Contributor Kate Chamberlin – The Skateboard Gardener

A person who loves to garden rarely does so to burn calories.  Gardening has been viewed as a leisure activity, soothing to the spirit, a satisfying blend of nature and nurture. 

Experts are agreeing that gardening is, in fact, a healthy exercise, even if it isn’t the heart-thumping aerobic variety.  Gardens may look plush or serene, but gardening can include low-level but beneficial physical activities: stretching, bending, lifting, pulling and carrying.  For many people, the simple, down-to-earth physical demands of gardening provide a relief from stressful routines of home or workplace.  And the joy of gardening serves as a mood-booster, enhancing emotional health and feelings of well-being. 

Some tips for gardeners:

Always wear a hat, gloves and sunscreen when working outside.  Wear comfortable non-binding clothing.

Drink plenty of water – plants aren’t the only ones who can suffer from dehydration.    

Try to schedule gardening time for early morning or late afternoon.  Avoid the midday heat and intense ultraviolet rays of the sun.

Use a padded knee rest for extended periods of gardening work.  I sit on a skateboard to roll around my square-foot garden.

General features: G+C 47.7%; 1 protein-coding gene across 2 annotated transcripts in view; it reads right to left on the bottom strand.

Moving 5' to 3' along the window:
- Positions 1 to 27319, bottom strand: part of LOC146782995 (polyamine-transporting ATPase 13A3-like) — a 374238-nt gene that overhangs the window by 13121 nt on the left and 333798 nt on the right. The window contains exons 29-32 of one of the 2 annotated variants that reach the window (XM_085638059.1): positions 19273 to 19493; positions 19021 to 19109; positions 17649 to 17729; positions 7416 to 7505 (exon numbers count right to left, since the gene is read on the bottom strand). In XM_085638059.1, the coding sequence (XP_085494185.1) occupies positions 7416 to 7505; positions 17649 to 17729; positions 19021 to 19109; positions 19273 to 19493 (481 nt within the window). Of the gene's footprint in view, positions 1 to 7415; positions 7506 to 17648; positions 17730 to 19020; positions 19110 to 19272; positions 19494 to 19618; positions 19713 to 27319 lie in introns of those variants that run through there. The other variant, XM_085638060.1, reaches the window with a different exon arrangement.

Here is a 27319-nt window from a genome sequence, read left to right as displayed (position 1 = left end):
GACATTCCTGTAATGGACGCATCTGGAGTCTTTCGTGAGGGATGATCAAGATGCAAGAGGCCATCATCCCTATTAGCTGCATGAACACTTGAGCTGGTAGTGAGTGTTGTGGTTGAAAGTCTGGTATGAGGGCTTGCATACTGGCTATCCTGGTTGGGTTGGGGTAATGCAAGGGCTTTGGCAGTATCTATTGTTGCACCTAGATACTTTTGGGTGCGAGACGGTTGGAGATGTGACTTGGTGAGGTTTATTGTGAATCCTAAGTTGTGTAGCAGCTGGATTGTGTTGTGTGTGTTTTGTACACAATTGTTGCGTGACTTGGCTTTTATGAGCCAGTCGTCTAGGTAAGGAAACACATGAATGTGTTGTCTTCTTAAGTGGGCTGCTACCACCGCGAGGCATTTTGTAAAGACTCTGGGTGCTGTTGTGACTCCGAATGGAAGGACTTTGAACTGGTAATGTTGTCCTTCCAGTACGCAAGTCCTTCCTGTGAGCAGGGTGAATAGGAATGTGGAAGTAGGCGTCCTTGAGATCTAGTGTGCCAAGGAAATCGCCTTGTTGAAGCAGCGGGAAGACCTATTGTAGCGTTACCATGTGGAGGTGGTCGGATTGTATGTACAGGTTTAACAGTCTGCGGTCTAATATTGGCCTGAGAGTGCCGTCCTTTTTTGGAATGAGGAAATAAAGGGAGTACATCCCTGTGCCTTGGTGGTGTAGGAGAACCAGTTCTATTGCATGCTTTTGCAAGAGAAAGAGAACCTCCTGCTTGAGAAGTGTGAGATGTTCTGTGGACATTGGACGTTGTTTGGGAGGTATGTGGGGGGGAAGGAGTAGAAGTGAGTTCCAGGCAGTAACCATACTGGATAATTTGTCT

Bend from your knees.  Avoid the “touch toes” position to reach down for weeds, tools or supplies.

Wash hands carefully after gardening to clean soil-borne bacteria or other potentially harmful substances from the skin.   

Select a garden size and style that promises diversion, not demands, and which can survive with a flexible schedule of attention.   

If a personal garden isn’t feasible, explore the opportunities to participate in a community garden plot or beautification project. 

Enjoy the beauty of the garden at every stage, and consider it a positive reflection on the gardener, no matter how modest the effort.    

Take time to stop and smell the roses and the vegetables along the way!

As for me, I experienced a bit of a gardening conundrum recently.  The weather was perfect for outdoor chores.  I took my skateboard and went out to weed the perennial beds along the patio and brick walks.  Since I planted the beds years ago, I know exactly what is supposed to be growing in there–everything else gets pulled.  The sun felt warm as I assigned a problem to each weed and yanked.  The air became noticeably cooler when the clouds moved in.  I heard   sprinkles on the wide brimmed straw hat I was wearing.  I put my hand out, palm up to check for rain.  No rain. 

I yanked more weeds.  This time, I felt sprinkles on my face and heard it hit the underside of my hat brim.  I know the Rochester area weather is strange, but to rain up?  As I pulled more weeds, I finally realized what was happening.  The mature seed pods of the weeds that had wintered-over were spring loaded.  Whenever I touched them or the wind blew, the heads would knock together, bursting open to launch the next generation of weeds.  “Spring has sprung” has a whole new meaning for me now.

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